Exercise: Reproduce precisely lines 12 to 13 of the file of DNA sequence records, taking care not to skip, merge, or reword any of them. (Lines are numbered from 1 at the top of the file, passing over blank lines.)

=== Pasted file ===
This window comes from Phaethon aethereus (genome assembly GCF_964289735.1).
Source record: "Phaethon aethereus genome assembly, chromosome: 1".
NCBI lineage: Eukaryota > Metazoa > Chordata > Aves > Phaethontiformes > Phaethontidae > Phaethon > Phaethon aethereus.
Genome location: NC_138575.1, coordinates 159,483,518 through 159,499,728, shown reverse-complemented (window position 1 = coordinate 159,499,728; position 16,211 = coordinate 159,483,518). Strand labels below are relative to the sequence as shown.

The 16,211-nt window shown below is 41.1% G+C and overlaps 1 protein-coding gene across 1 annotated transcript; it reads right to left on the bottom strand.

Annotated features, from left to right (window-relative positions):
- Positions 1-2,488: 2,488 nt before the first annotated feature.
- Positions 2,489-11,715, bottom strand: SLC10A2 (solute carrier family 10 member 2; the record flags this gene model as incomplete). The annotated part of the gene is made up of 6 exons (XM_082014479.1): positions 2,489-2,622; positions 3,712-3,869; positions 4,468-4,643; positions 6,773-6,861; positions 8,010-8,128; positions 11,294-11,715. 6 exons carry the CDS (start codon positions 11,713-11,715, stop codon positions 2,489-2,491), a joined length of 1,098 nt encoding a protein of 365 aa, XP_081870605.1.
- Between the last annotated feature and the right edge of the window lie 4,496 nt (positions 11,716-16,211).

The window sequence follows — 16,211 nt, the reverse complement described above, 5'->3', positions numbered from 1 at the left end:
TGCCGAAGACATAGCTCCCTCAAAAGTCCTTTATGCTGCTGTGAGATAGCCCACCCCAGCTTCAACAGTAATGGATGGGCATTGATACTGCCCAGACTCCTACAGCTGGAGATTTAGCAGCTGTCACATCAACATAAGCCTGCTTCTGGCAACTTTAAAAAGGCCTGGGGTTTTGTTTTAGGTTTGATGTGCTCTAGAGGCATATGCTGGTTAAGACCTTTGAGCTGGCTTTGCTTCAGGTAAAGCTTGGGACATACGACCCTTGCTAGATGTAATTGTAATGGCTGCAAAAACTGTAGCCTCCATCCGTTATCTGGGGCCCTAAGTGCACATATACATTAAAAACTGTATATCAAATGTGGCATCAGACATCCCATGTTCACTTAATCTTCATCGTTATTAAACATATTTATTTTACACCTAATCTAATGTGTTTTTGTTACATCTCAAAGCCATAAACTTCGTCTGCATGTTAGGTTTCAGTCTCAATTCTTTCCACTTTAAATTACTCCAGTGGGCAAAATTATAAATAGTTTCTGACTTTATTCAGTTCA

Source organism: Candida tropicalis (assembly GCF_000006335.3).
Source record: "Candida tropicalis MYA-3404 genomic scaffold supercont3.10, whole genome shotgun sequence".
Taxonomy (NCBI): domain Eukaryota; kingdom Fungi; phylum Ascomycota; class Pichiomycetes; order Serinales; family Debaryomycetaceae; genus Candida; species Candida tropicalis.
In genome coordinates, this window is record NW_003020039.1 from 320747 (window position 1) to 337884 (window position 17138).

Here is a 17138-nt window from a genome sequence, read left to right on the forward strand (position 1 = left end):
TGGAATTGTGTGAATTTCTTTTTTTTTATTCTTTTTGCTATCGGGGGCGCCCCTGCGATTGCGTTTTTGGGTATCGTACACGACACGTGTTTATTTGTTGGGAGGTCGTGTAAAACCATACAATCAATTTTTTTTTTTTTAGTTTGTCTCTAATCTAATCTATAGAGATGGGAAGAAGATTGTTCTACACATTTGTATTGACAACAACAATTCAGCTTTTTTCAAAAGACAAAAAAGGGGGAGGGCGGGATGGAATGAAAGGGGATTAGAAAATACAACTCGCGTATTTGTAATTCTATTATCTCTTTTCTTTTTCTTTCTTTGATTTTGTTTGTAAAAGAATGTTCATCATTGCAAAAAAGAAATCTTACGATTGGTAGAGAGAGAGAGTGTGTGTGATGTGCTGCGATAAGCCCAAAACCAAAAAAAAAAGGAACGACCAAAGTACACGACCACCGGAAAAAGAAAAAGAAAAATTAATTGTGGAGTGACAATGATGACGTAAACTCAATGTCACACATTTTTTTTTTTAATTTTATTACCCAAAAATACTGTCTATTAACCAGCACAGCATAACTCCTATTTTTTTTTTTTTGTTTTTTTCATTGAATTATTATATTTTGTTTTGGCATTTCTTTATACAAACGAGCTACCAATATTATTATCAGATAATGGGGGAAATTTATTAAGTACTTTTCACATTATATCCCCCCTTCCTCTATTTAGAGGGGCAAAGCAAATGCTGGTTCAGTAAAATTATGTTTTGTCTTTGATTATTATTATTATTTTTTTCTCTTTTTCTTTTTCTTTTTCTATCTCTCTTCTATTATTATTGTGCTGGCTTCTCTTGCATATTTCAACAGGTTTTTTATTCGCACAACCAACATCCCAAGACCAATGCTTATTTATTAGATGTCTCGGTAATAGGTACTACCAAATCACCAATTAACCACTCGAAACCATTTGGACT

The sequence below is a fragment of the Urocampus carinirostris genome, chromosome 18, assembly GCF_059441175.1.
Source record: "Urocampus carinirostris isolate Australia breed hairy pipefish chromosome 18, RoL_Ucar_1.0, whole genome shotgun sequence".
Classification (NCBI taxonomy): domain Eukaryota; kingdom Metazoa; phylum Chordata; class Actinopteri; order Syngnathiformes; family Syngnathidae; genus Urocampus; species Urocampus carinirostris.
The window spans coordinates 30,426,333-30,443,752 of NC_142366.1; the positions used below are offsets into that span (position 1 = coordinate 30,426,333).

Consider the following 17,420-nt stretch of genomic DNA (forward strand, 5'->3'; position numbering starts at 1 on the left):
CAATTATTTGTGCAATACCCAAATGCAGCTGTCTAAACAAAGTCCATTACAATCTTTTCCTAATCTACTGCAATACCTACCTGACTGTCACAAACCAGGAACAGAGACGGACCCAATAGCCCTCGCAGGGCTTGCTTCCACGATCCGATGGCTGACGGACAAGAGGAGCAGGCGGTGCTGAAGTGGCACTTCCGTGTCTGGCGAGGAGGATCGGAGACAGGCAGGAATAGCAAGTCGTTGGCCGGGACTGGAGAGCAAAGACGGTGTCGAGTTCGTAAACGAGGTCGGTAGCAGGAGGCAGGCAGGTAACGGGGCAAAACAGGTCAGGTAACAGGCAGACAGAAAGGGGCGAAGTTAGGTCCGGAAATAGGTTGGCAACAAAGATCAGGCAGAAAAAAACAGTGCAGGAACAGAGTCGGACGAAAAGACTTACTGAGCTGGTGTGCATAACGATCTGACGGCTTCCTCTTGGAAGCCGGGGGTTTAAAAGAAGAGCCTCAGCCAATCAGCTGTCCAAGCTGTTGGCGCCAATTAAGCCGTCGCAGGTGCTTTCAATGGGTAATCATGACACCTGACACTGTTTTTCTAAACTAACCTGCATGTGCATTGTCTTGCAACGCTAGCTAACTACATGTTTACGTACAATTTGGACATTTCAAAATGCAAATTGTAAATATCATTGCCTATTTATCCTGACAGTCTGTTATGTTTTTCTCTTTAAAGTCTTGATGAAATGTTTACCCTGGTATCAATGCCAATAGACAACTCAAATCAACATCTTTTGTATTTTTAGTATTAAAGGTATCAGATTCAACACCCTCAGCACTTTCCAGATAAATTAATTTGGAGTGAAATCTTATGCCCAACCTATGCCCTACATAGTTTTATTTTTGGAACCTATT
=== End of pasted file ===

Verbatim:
Source organism: Candida tropicalis (assembly GCF_000006335.3).
Source record: "Candida tropicalis MYA-3404 genomic scaffold supercont3.10, whole genome shotgun sequence".